Thursday, January 12, 2012

Little late lunch-time thirsty

Q. How are we supposed to evaluate proffies' teaching? Which criterion makes sense? Which method is valid?

A. _______________________
[Just say it.]


  1. In I/O psychology, there is something called the 360-degree review, where you evaluate an employee from those under them, those over them, and their peers. In academics, that would mean teaching evaluations from students, faculty peers, and maybe deans or full professors. For teaching focused unis, this might be a useful endeavor (although labor intensive).

    At research universities though, who cares? As a graduate student, I regularly threw the teaching evaluation forms in the trash rather than fill them out. The R1 silverbacks I took classes from had been teaching using the same dusty handouts and articles since they started in 1975. Student teaching evaluations were really of no consequence in terms of promotion ("What's after full professor?") or salary ("Your teaching evaluations were far too low this year! As punishment, you only get a 2% raise on your 125K salary.").

  2. Bubba doesn't live in a trailer, you asshole. He lives out under the open sky. He spends the day riding the trails and helping various needy widow wimmen, mending fences and chasing stray calves. Later, after a supper of hard tack and beans prepared in an old iron pot suspended over a campfire, he shares his last apple with his horse, Renegade. Then, with a rock for a pillow, he sleeps the sleep of the just.

    Get your facts straight, jerk.

  3. Stella! Watch your language!

    I feel that the use of dice to choose between various canned answers is the correct way to evaluate teachers. Life is a crap shoot, isn't it?

  4. At the place where I used to teach, the following might be used:

    1. Threaten to observe instructor in question, which is to be considered a severe disciplinary action.

    2. Stay as far away as possible if instructor welcomes such observations.

    3. Gather anonymous student comments, because such comments will always be truthful, accurate, and correct.

    4. Disregard any favourable comments.

    5. Elevate any negative comments into an impending crisis without any further investigation, regardless how trivial they are.

    6. Proceed to make instructor's life as miserable as possible.

    1. Except for items 1 and 2, I think we used to work at the same place.

  5. My physics department uses peer visits, in which we fill out a standardized form we developed together, and voted on. It's definitely more work, since our department is small (9 tenured or tt, 3 full-time instructors who don't do research, and 2 part-time, formerly tenured deadwood now mercifully in the early retirement program). Still, I think it works pretty well, most of the time. Of course our department is collegial: while we don't always agree with each other about everything, we have no assholes (sorry, Suzy), aside from the deadwood.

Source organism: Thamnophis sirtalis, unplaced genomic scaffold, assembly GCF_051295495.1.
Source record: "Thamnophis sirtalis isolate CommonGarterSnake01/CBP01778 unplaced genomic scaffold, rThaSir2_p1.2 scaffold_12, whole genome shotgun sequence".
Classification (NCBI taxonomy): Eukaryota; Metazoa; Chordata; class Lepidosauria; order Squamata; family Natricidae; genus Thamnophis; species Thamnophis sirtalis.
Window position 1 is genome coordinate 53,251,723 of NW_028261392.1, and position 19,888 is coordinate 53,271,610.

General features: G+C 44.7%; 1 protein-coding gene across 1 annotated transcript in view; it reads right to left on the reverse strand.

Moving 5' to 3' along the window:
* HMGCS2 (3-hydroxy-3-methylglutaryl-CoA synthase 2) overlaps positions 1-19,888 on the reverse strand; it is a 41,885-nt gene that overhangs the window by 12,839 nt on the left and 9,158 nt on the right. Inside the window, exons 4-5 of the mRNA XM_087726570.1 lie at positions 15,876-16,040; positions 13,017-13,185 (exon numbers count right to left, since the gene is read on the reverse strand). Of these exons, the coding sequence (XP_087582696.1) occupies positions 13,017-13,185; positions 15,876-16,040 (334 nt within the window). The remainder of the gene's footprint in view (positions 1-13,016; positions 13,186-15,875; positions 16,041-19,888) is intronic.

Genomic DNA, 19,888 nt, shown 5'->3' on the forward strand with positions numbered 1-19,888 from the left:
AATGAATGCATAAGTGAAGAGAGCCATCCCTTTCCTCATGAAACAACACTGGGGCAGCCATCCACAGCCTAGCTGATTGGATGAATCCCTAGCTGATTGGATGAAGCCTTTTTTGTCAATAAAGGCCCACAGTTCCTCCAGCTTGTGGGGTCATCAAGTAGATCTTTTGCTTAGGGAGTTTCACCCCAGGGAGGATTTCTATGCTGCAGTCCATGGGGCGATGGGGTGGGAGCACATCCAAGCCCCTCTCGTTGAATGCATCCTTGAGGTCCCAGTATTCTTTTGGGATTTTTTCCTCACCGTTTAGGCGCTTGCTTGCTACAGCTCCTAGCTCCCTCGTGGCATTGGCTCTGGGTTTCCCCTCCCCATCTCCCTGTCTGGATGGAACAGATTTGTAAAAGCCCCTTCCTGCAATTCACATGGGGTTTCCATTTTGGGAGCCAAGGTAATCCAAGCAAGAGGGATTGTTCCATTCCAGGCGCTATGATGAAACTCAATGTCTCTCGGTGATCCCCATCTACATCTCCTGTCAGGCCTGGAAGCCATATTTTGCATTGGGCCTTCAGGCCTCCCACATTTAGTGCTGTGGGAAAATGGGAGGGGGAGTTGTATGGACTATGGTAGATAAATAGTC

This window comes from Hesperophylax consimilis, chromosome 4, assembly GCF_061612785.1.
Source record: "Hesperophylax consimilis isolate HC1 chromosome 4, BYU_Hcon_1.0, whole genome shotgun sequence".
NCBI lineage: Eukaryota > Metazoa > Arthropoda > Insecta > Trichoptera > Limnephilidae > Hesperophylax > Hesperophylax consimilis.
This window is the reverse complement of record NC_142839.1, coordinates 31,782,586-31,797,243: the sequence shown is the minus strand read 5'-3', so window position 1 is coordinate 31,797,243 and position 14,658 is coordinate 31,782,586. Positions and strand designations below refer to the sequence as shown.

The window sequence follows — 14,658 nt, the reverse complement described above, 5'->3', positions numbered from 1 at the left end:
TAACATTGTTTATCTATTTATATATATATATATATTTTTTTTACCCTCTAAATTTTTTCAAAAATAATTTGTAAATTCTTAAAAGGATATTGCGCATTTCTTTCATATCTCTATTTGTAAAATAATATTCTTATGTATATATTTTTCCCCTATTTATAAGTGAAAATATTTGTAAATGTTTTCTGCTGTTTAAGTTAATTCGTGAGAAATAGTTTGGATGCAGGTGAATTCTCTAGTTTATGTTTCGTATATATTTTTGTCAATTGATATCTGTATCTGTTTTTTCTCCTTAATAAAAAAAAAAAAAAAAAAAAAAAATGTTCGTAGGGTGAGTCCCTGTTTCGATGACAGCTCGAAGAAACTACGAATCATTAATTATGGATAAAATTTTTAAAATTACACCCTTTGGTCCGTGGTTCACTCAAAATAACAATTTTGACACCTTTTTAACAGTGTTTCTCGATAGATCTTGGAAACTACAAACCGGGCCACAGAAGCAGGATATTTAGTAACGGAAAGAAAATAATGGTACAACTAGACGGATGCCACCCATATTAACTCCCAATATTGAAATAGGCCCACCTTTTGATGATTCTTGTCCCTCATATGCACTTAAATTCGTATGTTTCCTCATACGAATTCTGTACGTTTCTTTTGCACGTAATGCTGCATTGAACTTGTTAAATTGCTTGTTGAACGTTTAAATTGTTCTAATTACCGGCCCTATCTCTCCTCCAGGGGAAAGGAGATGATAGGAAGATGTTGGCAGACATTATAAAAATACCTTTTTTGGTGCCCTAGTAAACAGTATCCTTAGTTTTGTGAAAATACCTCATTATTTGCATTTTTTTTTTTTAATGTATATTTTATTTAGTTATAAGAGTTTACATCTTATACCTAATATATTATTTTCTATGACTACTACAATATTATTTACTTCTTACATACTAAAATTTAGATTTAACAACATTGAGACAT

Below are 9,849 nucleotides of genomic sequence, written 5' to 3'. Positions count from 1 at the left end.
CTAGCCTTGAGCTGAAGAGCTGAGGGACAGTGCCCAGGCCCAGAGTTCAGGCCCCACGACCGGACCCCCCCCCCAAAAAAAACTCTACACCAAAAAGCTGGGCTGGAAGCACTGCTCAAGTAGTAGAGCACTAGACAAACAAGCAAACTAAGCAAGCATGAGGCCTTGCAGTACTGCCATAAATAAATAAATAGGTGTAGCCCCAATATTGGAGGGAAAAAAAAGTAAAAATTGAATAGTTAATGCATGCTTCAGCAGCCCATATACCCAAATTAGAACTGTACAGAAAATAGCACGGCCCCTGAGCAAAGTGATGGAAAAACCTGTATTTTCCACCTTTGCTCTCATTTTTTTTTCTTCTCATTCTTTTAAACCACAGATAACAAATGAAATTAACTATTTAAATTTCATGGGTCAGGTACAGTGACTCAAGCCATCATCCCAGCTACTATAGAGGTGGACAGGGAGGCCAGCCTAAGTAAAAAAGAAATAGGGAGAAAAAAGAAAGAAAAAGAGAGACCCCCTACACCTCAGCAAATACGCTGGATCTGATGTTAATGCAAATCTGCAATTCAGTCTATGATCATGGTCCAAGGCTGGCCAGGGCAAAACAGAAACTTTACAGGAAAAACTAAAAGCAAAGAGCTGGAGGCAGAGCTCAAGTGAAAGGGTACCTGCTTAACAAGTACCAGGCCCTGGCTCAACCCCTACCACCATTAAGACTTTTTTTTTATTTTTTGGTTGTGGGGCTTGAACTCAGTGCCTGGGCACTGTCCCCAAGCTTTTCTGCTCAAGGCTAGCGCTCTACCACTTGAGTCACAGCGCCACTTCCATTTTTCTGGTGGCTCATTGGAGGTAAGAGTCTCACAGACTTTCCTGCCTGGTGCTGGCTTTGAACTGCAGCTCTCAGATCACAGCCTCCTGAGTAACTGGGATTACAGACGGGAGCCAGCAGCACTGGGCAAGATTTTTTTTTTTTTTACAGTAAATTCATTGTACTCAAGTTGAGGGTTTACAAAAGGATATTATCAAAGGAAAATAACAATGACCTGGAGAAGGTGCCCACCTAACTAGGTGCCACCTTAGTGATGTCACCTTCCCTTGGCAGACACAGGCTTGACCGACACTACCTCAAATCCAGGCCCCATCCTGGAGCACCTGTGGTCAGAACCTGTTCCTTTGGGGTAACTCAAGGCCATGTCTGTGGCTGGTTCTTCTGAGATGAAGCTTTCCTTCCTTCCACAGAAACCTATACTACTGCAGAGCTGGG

Ten years ago, when the deadwood was in power, we used the model described by i_escaped_from_academe. We were cured of it by our "happy fun" instructor, since let go ostensibly because of budget cuts. It was the only way we could have let him go, because his student evaluations were stellar. His students loved his "happy fun" exercises, and how he let them out of class early every day, and how much of the class time was spent watching movies. Those of us unfortunate to get his students in subsequent classes noticed they didn't know doodley-squat. Much better are our other, tougher instructors, who don't get quite as good student evaluations, but we've had several department chairs in a row now (I am honored to be the latest) who are willing to stick up for them.

    1. Bubba can hold the lantern, while Stelnikov and I hammer stakes through the hearts of the deadwood. Bubba should also bring along a Bible: he can get one from the Baptist church near him, they'll have one to spare.

  6. You have it all wrong. Y'all are old fashioned. Here's what you do, at least in the online world:

    - A secret committee, or some unnamed individual in power, perhaps one of the assessment geniuses in administration, develops a catalog of clearly quantifiable criteria as a checklist. Most of the items are up/down, yes/no ("Instructor uses audio-visual media in the classroom", "Instructor has the Big Corporate Online University dropout policy on the syllabus", "Instructor's responses are posted within the two day response limit", "Instructor responses are at least 300 words in length", etc.)

    - Then, every quarter, one course per instructor is selected (by some unknown person or machine).

    - The instructor submits a checklist with that course in mind.

    - An auditor, who presumably does dozens of these things each quarter and who is not necessarily trained in the field, submits the checklist for the same class.

    - The department chair investigates by e-mail exchange and visiting the online classroom any undesirable "No" responses or anomalies.

    The results of these audits are a perfect reflection of how well you teach. It is a marvelous system. Y'all should try it. I'm sure it could be used in the traditional classroom:

    "Instructor wears tie with school logo."

    "Instructor smiles four or more times per hour of contact time."

    "Pop quizzes are preceded by a review session conducted by the instructor."

    "Instructor is bubbly and just sparkles when talking about his or her field of study, engaging student interest."

    "Instructor draws attention to the colored boxes in the $150 textbook."

    "Instructor power point slides transition with an exciting variety of page-turn animation options."


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